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High school shop class puts auto industry to shame

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posted on Mar, 6 2006 @ 11:43 AM
The american auto industry is finally starting to embrace the hybrid vehilcle. But even with all their engineers and R&D, they are falling far behind. They are being outdone not only by the carmakers overseas, but by a Philadelphia high school shop class as well.
One of the most impressive cars at this week's Philadelphia Auto Show doesn't come from Japan, Germany or Detroit.

It came from the auto shop at West Philadelphia High School.

The car - designed and built by students in the school's Academy for Automotive and Mechanical Engineering - delivers more horsepower than some Porsches and gets gas mileage comparable to a Toyota Prius. It runs on fuel made from soybeans.

Last year, the car was the surprise winner of a competition for eco-friendly vehicles, the Tour de Sol. The students, hoping to prove their success was no fluke, will enter the car again this year.

They'll be back despite an effort by school district budget-cutters last year to eliminate the program. It was saved by an outcry from parents and area auto dealers, who see the program as a source of hard-to-find trained mechanics.

The high schoolers' engineering feat may have observers wondering why Detroit hasn't already made such a car.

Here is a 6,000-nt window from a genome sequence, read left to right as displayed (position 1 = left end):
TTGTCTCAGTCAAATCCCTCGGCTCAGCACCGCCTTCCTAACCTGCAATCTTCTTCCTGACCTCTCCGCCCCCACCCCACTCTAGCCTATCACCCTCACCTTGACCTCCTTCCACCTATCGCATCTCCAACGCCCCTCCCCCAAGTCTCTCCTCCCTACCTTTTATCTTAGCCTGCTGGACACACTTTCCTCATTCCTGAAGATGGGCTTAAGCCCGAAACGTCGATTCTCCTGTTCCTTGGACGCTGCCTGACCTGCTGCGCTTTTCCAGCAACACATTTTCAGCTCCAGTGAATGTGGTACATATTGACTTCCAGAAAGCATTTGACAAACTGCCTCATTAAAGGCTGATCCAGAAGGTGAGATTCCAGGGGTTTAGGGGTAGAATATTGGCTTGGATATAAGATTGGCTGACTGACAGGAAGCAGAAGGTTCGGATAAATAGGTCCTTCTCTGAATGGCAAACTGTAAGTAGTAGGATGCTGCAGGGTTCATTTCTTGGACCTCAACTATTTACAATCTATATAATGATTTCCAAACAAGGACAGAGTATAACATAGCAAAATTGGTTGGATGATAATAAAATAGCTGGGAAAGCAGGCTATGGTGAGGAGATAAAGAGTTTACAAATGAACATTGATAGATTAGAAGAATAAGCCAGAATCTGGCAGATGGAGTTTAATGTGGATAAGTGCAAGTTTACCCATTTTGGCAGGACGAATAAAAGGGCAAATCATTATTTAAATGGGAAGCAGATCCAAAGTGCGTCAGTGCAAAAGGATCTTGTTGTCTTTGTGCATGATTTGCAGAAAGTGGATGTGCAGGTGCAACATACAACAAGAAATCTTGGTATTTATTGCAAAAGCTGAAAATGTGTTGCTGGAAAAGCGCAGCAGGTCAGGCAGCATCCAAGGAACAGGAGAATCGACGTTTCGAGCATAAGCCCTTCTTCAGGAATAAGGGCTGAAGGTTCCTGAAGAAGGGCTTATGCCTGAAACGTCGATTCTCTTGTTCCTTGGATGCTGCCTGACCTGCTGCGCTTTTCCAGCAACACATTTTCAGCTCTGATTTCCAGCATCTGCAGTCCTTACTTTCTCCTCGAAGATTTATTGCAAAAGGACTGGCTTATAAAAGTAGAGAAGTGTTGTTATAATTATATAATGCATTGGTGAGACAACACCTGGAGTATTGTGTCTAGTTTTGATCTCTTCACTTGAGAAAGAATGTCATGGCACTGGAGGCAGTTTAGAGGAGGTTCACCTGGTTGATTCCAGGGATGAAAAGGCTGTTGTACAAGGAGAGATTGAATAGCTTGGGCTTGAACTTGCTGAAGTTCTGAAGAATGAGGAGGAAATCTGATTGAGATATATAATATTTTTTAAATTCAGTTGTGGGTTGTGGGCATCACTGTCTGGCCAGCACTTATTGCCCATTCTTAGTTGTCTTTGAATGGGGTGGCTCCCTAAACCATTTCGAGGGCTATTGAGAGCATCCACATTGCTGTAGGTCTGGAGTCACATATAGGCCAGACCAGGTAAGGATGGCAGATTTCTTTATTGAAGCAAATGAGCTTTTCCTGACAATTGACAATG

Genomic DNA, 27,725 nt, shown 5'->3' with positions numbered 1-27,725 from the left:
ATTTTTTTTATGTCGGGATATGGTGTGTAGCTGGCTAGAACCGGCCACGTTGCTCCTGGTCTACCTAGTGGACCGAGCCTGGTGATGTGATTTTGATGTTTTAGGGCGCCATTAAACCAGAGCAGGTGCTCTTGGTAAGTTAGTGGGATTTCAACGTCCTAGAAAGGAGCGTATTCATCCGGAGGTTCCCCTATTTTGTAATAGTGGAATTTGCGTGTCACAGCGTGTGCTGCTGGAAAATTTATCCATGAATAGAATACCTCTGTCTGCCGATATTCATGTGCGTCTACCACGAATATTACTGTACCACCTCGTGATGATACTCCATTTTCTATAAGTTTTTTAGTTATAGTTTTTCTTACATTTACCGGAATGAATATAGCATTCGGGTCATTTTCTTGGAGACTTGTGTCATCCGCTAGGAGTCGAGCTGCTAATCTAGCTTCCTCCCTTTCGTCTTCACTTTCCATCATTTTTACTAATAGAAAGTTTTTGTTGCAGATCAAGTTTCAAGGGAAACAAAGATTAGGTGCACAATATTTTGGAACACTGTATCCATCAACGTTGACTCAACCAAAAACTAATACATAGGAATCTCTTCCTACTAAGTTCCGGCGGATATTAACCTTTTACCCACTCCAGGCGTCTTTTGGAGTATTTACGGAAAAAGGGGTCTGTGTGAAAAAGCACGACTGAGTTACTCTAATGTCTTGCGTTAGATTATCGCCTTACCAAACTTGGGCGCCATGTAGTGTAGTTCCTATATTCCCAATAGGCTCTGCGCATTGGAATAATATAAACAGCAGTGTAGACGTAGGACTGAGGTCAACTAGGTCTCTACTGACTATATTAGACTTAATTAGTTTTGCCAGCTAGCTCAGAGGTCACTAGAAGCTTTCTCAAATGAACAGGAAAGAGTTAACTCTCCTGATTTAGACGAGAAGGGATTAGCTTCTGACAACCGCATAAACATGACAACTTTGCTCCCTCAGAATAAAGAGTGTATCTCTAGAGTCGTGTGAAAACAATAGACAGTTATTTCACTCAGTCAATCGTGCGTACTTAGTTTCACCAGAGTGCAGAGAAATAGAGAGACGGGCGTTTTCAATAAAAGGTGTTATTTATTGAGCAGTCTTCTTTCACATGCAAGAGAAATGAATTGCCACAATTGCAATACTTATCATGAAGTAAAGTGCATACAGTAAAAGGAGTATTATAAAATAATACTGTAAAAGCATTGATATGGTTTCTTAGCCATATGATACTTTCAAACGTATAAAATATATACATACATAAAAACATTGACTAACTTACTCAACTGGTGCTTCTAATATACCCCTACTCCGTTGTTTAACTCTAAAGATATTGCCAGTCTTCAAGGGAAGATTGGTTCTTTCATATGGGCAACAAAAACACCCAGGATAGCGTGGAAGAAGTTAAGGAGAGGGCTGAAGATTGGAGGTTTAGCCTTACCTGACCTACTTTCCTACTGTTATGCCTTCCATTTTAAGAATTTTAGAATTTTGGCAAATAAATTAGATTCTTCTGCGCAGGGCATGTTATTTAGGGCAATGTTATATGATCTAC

"This is off-the-shelf technology, and we're not 180 I.Q. people around here," said Simon Hauger, a physics teacher who is the West Philadelphia automotive program's administrator.

"We're super low-budget," he said, so automakers "should be cranking them out.

The top auto designers in Detroit have been slam-dunked by a group of high school kids from Philadelphia who built the K-1 Attack Hybrid, a sports car that gets 50 miles per gallon and can go from zero to 60 in four seconds. During auto shop class, the group took a Honda Accord chassis, a Volkswagen turbo diesel engine and a 200hp electric motor, and put together a hybrid electric/biomass car that runs on soybeans. Now the car has won a race and is getting big-time press coverage all over the U.S.

The kicker? It beats the gas mileage/performance ratio of any production vehicle on the market today. It’s been a bad news week for the U.S. auto industry: First, American automakers aren’t occupying any of the top ten slots in Consumer Reports’ recommended vehicles this year, and now this? Wake up, Detroit!

Please visit the link provided for the complete story.

The article does state that the car has between $80,000-$100,000 worth of parts, so this isn't as earth-shattering as it seems at first glance. But keep in mind that this car is also built as a high performace vehicle. That budget could be subtantially reduced if the car was mass produced with lower cost components. Granted the infrastructure isn't really in place to support a biodiesel vehicle (i.e. gas stations), but the fact that the automobile industy is lagging this far behind high schools is insane. What's next, a middle school perfecting cold fusion?

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posted on Mar, 6 2006 @ 02:06 PM
WOW. Wonder what took the philly kids so long? They have been building similar cars in Hawaii since 1972


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